2016-08 – Is it Safe? How to recover accidently dropped tables

Do you have the DDL anywhere?
Was there a “recent” image copy or disk back-up? Who can you call for help?

The newsletter title this month is really nothing to do with the film “Marathon Man”, but sometimes backup and recovery can feel just like having your teeth drilled… Anyway, the title is actually meant to get you to think again about your site’s back-up and recovery definitions—specifically that age-old chestnut about “accidently” dropped objects.

RECOVER from DROP?

I saw in LISTSERV a discussion about recovering from dropped tables and tablespaces. It is a pretty horrible situation when you realize that, you just confirmed the drop of a test table to then suddenly see that as your finger is descending towards the ENTER key that it is, in fact, a different name…
recover accidently dropped db2 zos table based on DDL extraction

DDL and Back-ups Handy?

Normally, at this point, the air is filled with colorful language and interesting local metaphors. Once it has calmed down a bit the real work starts: Do you have the DDL anywhere? Was there a “recent” image copy, or a disk back-up? Who can you call for help?

Mirror Mirror on the wall

Remember that mirroring etc. will not help you as the DROP has also been successfully mirrored. So within a moment, the data was also dropped at your disaster recovery site. (Argh!)

Newbies then start looking in SYSIBM.SYSCOPY for the last image copies, while us grey-haired oldies more mature experts start looking in production control copy libraries and BETA92!

The heat is on!

At this point a couple of things happen: The telephone starts ringing and a manager-type person materializes to ask annoying questions all the time. Typically: “How long will it take to get the data back?”

Now you have two possibilities:

1.You are in luck! Someone somewhere extracted all the DDL for the table(s) with DBID, PSID, and OBID(s) so you could generate a DSN1COPY job from the last found Image Copy dataset

recover accidently dropped db2 zos table based on DDL extraction

2. You are *not* in luck! You have no idea how the table looks, and you cannot see if anyone ALTERed it in the last five years or so.

Crashed and Burned

If you are in position 2, it is now a good time to update your CV and make sure your desk is neat and tidy… Now you might have access to some nifty third party vendor tools, but for that you must at least have the dataset name of the last Image Copy and—of course—the third party tool itself! Or the ability to read the DB2 log and “resurrect” the table defs from there—Not a pretty place to go I assure you!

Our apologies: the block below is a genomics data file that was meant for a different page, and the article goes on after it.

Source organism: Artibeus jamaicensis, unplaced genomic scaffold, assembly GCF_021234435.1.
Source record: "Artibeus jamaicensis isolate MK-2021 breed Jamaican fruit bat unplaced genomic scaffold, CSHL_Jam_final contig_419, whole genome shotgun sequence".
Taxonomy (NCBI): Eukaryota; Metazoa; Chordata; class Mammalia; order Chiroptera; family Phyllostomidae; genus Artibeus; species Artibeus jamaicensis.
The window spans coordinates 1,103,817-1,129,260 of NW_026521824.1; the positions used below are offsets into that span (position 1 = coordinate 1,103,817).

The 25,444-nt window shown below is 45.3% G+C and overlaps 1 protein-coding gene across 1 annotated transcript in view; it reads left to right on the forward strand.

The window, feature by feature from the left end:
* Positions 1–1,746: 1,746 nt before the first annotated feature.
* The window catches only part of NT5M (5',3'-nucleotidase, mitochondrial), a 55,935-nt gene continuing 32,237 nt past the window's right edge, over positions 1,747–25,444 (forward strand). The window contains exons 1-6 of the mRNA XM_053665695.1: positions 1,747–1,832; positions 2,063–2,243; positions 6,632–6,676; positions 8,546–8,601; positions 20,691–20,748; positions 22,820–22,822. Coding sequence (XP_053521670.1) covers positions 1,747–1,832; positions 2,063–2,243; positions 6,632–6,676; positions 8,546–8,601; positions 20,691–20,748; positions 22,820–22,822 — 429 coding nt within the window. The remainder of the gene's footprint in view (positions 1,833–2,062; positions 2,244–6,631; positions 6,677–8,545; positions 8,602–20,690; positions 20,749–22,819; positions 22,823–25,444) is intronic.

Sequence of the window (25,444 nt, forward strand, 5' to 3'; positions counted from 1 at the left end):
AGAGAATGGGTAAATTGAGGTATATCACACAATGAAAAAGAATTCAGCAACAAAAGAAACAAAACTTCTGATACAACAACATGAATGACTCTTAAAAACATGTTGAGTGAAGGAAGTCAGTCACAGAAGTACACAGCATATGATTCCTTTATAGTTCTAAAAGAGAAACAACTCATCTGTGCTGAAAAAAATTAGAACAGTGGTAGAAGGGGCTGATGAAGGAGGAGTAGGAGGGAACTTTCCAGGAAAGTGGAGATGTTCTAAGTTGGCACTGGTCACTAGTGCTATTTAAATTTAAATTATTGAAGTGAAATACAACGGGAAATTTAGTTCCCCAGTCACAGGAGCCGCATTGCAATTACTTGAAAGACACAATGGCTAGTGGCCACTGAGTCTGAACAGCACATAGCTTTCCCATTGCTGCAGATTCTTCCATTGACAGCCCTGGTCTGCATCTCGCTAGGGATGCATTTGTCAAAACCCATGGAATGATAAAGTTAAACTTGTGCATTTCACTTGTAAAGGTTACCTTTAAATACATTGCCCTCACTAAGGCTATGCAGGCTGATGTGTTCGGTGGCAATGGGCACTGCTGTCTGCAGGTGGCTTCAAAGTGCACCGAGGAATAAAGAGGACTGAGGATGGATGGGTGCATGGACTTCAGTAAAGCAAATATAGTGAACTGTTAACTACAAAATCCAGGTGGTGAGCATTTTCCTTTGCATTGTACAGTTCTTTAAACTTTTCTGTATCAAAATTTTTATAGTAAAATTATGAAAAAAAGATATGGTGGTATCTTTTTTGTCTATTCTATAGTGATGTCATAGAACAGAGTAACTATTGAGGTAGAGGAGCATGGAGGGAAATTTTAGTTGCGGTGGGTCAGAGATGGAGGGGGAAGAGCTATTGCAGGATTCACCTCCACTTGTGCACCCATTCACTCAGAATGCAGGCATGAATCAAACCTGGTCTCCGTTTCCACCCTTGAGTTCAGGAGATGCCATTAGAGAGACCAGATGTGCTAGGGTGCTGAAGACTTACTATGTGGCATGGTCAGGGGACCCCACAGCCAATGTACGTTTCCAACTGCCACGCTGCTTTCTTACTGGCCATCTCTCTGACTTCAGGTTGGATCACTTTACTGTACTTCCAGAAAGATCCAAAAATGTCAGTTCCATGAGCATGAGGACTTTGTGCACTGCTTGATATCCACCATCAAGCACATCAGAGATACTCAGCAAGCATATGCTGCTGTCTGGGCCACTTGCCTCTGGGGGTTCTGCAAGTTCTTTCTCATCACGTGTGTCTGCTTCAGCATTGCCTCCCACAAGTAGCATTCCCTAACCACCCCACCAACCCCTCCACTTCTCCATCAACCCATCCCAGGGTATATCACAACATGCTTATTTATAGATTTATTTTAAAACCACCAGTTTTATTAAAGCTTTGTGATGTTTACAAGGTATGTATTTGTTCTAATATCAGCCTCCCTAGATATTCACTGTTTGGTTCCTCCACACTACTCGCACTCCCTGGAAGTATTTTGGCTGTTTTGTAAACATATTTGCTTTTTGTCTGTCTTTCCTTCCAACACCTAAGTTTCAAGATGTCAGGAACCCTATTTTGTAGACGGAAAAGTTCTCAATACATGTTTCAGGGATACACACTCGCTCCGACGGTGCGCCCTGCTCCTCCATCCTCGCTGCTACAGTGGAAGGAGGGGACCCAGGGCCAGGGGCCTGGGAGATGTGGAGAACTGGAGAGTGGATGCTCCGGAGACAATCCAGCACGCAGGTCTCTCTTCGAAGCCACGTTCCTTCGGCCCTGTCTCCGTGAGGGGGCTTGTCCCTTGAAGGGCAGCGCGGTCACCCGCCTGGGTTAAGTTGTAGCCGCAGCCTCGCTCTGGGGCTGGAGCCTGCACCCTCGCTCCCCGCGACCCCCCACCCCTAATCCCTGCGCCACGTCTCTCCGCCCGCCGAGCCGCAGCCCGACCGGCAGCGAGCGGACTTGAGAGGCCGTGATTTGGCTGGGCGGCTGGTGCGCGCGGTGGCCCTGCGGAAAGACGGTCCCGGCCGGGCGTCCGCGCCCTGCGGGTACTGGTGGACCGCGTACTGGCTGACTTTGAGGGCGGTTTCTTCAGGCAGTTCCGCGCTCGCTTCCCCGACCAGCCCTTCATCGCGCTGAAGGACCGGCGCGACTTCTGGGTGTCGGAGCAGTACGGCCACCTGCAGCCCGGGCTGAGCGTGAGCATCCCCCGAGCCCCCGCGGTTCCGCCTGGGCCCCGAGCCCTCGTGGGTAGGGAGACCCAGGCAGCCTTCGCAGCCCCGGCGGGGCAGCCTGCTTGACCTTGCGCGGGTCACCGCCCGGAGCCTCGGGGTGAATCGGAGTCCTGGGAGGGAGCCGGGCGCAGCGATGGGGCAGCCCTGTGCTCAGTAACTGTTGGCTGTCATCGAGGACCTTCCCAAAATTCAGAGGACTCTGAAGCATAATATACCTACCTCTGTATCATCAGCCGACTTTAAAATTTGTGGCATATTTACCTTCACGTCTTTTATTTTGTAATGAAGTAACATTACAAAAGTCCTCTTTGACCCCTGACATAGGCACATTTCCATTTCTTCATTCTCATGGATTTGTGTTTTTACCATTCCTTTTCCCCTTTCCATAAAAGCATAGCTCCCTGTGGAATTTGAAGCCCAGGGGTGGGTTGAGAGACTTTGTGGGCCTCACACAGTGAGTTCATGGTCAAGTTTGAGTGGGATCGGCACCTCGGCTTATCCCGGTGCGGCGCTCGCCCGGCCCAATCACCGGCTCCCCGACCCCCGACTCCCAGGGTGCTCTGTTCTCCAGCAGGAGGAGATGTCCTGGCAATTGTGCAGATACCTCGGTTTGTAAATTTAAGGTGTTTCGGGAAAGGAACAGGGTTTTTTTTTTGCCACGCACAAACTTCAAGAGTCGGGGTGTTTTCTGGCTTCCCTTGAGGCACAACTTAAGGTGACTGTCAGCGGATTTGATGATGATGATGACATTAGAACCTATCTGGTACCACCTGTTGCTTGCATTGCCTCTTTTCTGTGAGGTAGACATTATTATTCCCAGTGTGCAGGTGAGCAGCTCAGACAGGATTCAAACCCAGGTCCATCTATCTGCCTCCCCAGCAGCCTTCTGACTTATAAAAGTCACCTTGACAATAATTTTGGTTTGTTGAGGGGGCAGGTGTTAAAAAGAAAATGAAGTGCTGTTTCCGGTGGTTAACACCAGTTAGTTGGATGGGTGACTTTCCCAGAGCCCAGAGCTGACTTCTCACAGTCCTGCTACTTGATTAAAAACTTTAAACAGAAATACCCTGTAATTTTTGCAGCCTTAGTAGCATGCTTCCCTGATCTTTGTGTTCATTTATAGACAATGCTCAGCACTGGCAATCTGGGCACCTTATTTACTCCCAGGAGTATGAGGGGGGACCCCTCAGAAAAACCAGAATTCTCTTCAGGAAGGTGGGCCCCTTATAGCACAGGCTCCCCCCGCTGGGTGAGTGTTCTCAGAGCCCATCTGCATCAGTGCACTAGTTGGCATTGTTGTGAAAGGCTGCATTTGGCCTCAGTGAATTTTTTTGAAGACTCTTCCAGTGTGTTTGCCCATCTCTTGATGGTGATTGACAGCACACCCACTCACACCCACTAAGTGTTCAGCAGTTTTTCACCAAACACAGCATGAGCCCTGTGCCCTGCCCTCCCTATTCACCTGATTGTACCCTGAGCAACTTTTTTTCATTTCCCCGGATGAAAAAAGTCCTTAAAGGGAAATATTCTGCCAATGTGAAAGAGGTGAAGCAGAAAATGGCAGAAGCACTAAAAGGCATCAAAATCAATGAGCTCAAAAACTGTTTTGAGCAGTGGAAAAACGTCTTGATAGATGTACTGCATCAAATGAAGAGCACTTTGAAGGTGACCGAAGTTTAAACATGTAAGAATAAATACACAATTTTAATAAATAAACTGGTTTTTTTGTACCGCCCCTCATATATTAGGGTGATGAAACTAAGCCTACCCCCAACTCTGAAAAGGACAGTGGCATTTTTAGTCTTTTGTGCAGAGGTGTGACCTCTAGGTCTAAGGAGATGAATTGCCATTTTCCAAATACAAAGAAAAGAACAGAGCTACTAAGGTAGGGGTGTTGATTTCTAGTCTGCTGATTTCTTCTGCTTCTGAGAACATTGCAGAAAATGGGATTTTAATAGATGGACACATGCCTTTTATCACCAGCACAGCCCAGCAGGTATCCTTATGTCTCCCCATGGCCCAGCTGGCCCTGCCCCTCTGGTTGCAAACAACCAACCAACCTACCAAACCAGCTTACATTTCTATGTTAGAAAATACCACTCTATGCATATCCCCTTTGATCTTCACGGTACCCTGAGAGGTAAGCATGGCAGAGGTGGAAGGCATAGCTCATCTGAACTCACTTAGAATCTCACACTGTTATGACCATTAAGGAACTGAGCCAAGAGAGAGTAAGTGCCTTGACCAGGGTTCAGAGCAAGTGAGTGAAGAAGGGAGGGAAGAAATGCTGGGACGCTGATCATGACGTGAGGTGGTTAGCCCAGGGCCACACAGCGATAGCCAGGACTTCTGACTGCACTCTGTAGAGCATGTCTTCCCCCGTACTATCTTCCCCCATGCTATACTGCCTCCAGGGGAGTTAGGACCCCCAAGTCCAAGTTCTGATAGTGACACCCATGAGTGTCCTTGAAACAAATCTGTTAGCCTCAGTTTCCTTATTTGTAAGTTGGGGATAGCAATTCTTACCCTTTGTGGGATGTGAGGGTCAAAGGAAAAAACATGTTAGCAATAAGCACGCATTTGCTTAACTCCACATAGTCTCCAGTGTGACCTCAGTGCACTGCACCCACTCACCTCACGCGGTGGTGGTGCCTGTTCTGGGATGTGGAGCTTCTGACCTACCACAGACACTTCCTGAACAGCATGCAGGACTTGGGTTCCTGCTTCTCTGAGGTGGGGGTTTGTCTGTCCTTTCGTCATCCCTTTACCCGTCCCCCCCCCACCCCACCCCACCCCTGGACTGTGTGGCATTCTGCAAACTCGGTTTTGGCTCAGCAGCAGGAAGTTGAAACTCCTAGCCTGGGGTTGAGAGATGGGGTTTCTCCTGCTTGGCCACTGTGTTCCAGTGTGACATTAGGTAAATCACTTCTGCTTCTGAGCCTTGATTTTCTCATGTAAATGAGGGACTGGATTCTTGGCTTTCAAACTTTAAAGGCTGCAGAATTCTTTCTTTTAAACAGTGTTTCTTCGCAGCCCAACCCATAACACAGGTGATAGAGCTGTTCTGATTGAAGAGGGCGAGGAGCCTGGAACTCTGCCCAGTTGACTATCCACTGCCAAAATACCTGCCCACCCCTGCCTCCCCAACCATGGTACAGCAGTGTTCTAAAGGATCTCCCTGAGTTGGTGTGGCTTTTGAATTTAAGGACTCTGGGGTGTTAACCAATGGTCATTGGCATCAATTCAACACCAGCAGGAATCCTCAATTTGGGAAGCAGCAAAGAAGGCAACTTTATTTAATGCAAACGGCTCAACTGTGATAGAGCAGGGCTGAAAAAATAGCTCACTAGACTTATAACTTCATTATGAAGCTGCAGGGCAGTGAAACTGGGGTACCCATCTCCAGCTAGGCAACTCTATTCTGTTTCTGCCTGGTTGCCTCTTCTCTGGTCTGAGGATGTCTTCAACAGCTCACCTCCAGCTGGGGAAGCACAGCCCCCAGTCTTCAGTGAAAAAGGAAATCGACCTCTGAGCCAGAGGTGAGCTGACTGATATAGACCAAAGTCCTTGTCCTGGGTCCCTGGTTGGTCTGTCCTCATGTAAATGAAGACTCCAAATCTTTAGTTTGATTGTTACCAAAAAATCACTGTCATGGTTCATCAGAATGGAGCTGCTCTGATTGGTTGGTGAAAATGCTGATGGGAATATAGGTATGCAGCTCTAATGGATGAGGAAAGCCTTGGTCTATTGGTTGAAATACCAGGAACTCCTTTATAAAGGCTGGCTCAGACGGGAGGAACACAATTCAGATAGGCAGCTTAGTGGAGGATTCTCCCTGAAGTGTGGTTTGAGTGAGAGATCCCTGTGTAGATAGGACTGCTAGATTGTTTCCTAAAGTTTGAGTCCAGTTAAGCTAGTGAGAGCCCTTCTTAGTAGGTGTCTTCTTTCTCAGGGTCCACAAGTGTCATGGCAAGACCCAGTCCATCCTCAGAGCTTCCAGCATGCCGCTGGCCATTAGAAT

Back up that chain of thought for a Moment

So let’s rewind and imagine that you are doing this all differently… What about beginning today with an extract of all the DDL on your system? Then capture all of the IFCID 62’s that show any DDL changes. Going further: what about getting all of the IFCID 220’s to get dataset allocations correlated with Utility IDs and DBIDs and PSIDs.

Imagine what you could then do?

Wow! Cavalry over the hill

Yep, you have a ”history” of all the DDL that has happened on your machine right up to the point when your object was DROPed *and* you have the dataset name(s) of the last image copies as well as all the internal IDs to enable a successful DSN1COPY job complete with OBID translation! Cool huh? So suddenly you are now a hero instead of a villain!

recover accidently dropped db2 zos table based on DDL extraction

recover accidently dropped db2 zos table based on DDL extraction

DIY or Buy in?

So much for the theory – What about in practice? Well you can write it all yourself or you could use this as a sort of useful side effect from our WorkloadExpert (WLX) software which has all this built in! We already get all these IFCIDs, we already have a DDL Generator bundled with the WLX software for the Audit Use Cases and so it really kills two birds with one stone!

Restricted movement?

Now, of course, you could argue:“Wait! I have RESTRICT ON DROP set for all my productive tables!” Now this works really well for accidental drops, but I have seen lots of places where it should be used but was in fact forgotten. How can you check? Run this little SQL to validate that what you think is true really is true:

recover accidently dropped db2 zos table based on DDL extraction

SELECT COUNT(*) AS TABLES                                     
       ,COUNT(CASE WHEN CLUSTERTYPE = 'Y' THEN 1 ELSE NULL END) 
                 AS DROP_RESTRICT                               
       ,COUNT(CASE WHEN CLUSTERTYPE = ' ' THEN 1 ELSE NULL END) 
                 AS NOT_DROP_RESTRICT                           
FROM SYSIBM.SYSTABLES                                         
WHERE     TYPE   IN ('T' , 'M' , 'H' , 'R' )

  AND NOT DBNAME IN ('DSNDB01' , 'DSNDB06' )

WITH UR
 ;

 

I hope the results don’t have you feeling like Dustin Hoffman in the movie.

As usual any questions or comments are welcome,

TTFN Roy Boxwell

2015-09 A real CLUSTER Buster